Monday, September 12, 2011

"Why Do So Few Blacks Study Creative Writing?" by Cornelius Eady

For the last couple of years, I've been involved in a conversation on and off the blog about the representation of people of color in the publishing industry. This poem was posted earlier this year by the indispensable Ta-Nehisi Coates, and it more than anything else I've read or heard on this subject drove home to me the need for books that speak one's own language, where no translation is necessary, where one's life doesn't have to be justified or explained. 

Why Do So Few Blacks Study Creative Writing?
by Cornelius Eady

Always the same, sweet hurt,
The understanding that settles in the eyes
Sooner or later, at the end of class,
In the silence pooling in the room.
Sooner or later it comes to this,

You stand face to face with your
Younger face and you have to answer
A student, a young woman this time,

And you're alone in the class room
Or in your office, a day or so later,
And she has to know, if all music
Begins equal, why this poem of hers
Needed a passport, a glossary,

A disclaimer. It was as if I were...
What? Talking for the first time?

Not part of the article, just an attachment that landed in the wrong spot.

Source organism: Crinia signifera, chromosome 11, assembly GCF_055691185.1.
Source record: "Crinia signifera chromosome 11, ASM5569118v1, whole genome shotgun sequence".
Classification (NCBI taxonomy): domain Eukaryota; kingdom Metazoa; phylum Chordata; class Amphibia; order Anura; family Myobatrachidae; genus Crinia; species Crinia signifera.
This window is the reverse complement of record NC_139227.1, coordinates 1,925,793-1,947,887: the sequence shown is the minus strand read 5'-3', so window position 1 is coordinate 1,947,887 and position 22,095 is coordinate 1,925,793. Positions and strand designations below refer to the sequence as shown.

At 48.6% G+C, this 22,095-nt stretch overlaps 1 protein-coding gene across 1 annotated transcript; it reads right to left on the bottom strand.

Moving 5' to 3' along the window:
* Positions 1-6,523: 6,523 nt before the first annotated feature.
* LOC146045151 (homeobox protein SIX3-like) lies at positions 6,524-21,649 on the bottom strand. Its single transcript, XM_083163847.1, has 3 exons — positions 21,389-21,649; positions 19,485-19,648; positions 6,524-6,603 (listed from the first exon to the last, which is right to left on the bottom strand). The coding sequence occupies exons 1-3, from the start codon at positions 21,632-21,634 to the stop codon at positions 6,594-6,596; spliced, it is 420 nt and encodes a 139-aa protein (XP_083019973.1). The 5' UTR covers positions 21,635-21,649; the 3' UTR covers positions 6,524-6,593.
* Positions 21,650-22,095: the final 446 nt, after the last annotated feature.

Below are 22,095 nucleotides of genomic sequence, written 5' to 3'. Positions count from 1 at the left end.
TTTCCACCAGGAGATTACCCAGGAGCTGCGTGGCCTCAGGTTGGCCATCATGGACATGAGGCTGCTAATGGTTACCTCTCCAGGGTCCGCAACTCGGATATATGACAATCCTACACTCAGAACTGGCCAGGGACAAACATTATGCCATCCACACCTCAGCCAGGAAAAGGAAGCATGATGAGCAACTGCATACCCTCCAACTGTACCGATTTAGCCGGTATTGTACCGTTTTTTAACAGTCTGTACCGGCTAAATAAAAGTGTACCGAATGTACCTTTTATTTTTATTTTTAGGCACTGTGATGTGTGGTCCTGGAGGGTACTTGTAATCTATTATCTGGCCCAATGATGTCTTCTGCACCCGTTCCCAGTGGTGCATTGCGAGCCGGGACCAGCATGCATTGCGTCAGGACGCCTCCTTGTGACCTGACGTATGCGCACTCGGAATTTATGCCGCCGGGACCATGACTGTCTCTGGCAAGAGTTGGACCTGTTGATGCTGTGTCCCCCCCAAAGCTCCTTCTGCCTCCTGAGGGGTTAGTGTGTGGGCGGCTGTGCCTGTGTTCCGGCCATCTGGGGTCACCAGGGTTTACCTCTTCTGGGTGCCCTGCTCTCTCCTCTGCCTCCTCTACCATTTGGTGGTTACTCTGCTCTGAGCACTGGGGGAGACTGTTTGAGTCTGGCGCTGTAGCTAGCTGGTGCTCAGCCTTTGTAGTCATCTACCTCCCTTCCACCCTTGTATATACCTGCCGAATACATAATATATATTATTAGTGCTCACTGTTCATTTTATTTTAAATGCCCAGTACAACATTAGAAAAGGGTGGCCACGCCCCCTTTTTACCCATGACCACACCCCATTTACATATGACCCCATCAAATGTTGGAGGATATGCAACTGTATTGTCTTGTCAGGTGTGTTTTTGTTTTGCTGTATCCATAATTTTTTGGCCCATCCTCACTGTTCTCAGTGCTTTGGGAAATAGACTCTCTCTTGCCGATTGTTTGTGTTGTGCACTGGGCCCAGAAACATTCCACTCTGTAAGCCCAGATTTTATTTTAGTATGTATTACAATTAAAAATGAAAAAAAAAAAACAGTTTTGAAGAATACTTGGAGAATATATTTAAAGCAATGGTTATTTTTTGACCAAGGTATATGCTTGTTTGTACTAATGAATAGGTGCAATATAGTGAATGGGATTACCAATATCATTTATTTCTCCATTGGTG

Giving yourself up? Away?
There are worlds, and there are worlds,
She reminds you. She needs to know
What's wrong with me? and you want

To crowbar or spade her hurt
To the air. You want photosynthesis
To break it down to an organic language.
You want to shake I hear you
Into her ear, armor her life

With permission. Really, what
Can I say? That if she chooses
To remain here the term
Neighborhood will always have
A foreign stress, that there
Will always be the moment

The small, hard details
Of your life will be made
To circle their wagons?


  1. Cheryl, thank you for posting this superb poem.

  2. Amazing - Next steps are to infuse publishing with a process that will let those voices breathe, absent of a script that uses past literary examples as the litmus test.